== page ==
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July 21, 2009

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Home » Feature » Health and Environment

A new 'guy-thing' - A kinder, gentler fitness course for men

A new men's fitness course - Wuji (infinite) Body and Mind Fitness - combines tai chi, yoga and pilates and builds wellness, flexibility, balance and peace. Fei Lai reports.

Guys traditionally go for muscle-building workouts and weight-training at the gym. It's a guy-thing.

Increasingly, however, men are turning to yoga and other fitness programs that emphasize both body and mind. They want more than big muscles, they want balance, flexibility and maybe a bit of serenity.

In response to this surge in male interest, the Wuji Body and Mind Fitness Course combines elements of tai chi, yoga, pilates and other approaches.

Wuji means limitless or infinite. The course, launched early this month in Shanghai, was developed by Chinese martial arts film star Jet Li and adidas.

It is offered at any adidas-authorized gyms.

According to the kung fu vision, the mind represents the heart, soul and the beginning of all things, while the body refers to the physical presence and overall fitness. Together, when they are balanced, they can lead not only to physical wellness but also mental calm.

"I've been to many countries and seen many people working out at gyms - sometimes they look uncomfortable or even in pain when they exercise," says Wuji coach Han Li.

"The fast pace of life in the city makes physical training of the body alone insufficient to achieve genuine health. We need to reunify body and mind," Han adds.

To relieve stress while strengthening the body, four traditional Chinese elements/concepts are involved - water, earth, fire and air.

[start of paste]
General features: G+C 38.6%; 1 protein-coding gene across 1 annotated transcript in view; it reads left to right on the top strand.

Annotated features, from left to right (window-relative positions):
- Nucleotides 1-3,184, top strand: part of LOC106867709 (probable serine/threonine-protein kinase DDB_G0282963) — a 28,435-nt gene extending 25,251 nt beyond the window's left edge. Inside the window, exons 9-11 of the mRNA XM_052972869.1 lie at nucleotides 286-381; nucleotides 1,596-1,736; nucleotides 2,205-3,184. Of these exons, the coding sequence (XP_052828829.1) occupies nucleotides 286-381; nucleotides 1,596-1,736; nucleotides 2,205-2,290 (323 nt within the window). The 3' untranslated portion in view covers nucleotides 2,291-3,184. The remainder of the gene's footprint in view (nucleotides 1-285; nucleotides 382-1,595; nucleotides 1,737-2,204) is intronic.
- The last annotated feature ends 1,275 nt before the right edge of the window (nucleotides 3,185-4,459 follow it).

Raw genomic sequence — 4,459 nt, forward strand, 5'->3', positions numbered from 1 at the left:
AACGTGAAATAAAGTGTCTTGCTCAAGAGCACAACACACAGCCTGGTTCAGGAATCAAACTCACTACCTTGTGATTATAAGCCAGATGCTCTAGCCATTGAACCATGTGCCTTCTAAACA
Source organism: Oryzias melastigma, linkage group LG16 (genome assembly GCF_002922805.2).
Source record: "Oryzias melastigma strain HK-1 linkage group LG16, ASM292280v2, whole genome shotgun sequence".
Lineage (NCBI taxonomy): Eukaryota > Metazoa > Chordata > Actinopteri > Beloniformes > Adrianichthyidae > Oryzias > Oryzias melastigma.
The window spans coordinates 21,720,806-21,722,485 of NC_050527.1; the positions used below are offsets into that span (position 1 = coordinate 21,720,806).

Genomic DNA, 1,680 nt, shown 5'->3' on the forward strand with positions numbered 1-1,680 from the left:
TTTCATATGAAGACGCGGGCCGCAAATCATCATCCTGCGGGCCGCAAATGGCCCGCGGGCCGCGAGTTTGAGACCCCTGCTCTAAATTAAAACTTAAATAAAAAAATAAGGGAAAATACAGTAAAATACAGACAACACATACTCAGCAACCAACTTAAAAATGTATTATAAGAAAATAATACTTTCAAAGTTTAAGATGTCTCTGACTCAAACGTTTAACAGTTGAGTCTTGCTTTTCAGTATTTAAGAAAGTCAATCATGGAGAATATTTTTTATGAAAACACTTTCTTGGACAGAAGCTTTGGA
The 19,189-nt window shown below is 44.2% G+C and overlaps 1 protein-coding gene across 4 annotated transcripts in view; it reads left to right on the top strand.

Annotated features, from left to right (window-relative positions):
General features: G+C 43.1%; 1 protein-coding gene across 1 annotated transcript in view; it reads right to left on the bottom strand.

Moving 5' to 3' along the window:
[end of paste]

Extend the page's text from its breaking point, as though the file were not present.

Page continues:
Eight segments

"Water stands for body fluids such as blood and sweat, which symbolize freedom and movement. Earth stands for bones and muscles, representing stability and meditation," says Han. "Fire is for temperature, which includes body heat and signifies stamina and passion. Air refers to breath, signifying qi (energy) and recovery."

The course is a group fitness program, with 30-40 people in a class lasting 60 minutes.

Based on qigong, an internal Chinese meditative practice using slow graceful movements, the class is divided into eight exercise segments.

It includes a warm-up session, exercises to stretch and strengthen the body (chest, back, abs, shoulders, arms, lower body), and a relaxation period.

A beginner, with a coach, can complete all the exercises in just 60 minutes.

"The exercises are different from those for muscle building and those for meditation," Han says. "It takes care of the overall development of a man. It's not about simple repetition but challenges a man's persistence."

A multi-purpose Wuji exercise belt complements the course and can be used at home or office for stretching and strengthening muscles and relieving stress and fatigue.

"With the belt, men can get relaxed with simple exercises for their neck, back, leg and arm muscles," says coach Han. "The easy, basic body-mind moves help men focus on their jobs and gradually develop good habit of exercise, ultimately achieving body-mind harmony."

The course will be updated every six month to keep it fresh and interesting. The next theme, replacing the four elements, will probably be "Spring, Summer, Autumn and Fall" and apply the 24 solar terms.


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